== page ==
Regular exercise may help to stave off the development of age-related cataracts, according to a new study.
Researchers from Karolinska Institutet in Stockholm focused on the effect of exercise on the risk of developing cataracts, looking at more than 52,000 Swedish men and women between the ages of 45 and 83.
Over an average of 12 years, researchers found that the most active participants in the study had a 13% reduction in risk when compared to the least active.
The findings add to the existing body of evidence around the effect of regular exercise on eye health, specifically a reduction in the risk of developing age-related eye conditions.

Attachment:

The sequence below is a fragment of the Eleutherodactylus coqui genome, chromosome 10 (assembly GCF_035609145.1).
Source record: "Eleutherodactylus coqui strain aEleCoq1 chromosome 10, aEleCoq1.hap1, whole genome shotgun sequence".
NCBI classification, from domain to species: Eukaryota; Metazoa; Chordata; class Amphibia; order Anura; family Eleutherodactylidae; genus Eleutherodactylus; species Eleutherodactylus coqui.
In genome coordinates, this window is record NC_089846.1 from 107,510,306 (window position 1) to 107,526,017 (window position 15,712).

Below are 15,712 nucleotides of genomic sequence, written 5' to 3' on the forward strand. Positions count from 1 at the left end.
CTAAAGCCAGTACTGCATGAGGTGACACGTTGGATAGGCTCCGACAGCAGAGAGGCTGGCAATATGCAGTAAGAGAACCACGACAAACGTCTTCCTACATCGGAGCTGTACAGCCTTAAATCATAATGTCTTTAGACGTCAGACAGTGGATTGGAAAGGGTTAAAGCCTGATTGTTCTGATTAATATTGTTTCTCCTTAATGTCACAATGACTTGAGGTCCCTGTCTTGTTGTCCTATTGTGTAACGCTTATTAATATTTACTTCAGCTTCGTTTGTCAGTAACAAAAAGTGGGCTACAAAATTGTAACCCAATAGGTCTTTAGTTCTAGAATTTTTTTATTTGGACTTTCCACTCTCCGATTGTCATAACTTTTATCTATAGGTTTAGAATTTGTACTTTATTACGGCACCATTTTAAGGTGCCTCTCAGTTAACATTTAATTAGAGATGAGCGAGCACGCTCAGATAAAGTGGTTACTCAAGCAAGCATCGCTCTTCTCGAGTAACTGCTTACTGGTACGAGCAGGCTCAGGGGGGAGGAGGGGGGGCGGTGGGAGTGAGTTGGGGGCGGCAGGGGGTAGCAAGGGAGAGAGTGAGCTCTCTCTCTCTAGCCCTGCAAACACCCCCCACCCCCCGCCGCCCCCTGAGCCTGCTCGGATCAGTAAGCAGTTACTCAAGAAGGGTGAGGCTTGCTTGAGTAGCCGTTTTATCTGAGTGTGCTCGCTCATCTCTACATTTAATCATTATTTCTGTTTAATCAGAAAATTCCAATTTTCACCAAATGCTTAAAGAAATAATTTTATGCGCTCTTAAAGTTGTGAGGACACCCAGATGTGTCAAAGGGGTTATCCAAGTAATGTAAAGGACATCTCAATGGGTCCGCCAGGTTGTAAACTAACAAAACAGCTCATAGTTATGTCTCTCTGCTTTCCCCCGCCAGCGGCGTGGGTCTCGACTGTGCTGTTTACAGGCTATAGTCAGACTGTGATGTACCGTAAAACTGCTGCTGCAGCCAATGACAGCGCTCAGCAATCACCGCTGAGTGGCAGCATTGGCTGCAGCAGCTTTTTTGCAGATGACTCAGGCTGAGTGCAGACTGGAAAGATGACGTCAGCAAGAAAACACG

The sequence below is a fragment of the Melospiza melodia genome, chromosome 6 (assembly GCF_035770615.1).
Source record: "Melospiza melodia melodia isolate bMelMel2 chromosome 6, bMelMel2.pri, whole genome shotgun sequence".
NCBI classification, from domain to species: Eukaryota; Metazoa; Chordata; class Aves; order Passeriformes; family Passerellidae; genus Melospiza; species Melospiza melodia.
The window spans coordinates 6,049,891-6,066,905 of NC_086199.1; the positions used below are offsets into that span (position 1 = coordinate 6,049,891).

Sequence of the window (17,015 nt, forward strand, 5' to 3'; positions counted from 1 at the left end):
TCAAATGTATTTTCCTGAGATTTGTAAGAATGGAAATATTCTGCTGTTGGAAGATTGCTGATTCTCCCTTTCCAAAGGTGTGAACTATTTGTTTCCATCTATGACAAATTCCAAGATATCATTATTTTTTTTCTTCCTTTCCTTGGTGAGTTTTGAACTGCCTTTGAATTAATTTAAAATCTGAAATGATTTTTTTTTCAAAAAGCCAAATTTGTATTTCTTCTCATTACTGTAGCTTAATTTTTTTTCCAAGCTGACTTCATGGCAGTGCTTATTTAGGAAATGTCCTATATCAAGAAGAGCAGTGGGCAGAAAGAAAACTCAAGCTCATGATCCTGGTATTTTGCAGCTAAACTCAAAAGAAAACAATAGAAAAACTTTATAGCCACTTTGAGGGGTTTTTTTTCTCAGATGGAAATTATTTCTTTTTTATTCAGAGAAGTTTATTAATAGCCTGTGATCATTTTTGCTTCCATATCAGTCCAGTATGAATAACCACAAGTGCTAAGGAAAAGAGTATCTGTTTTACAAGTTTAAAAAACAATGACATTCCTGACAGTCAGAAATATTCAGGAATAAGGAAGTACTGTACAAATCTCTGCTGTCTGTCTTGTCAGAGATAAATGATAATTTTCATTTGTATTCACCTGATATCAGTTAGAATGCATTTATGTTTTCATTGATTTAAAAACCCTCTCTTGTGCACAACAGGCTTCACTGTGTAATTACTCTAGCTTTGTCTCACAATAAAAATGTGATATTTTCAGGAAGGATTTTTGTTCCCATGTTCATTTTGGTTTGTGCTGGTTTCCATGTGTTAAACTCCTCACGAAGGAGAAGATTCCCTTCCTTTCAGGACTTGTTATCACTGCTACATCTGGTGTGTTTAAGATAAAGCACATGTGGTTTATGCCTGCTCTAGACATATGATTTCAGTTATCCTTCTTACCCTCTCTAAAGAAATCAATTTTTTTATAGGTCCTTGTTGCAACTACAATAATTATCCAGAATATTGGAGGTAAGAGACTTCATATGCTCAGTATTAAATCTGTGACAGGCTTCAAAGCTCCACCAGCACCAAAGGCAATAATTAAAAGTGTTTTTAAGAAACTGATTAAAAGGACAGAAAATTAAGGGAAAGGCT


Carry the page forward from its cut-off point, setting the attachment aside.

In 2009, a study of more than 30,000 regular runners in the US showed that intense activity helped to reduce the risk of cataracts and age-related macular degeneration.
The Swedish study also highlights that inactivity, including long periods of sitting at work, may be associated with increased risk.
The authors identify that in the long term, higher levels of activity may be beneficial. They write: “Specific types of physical activity [such] as walking or bicycling and work or occupational activity, may be associated with decreased risk of age-related cataract.”
The study is published in Ophthalmology.
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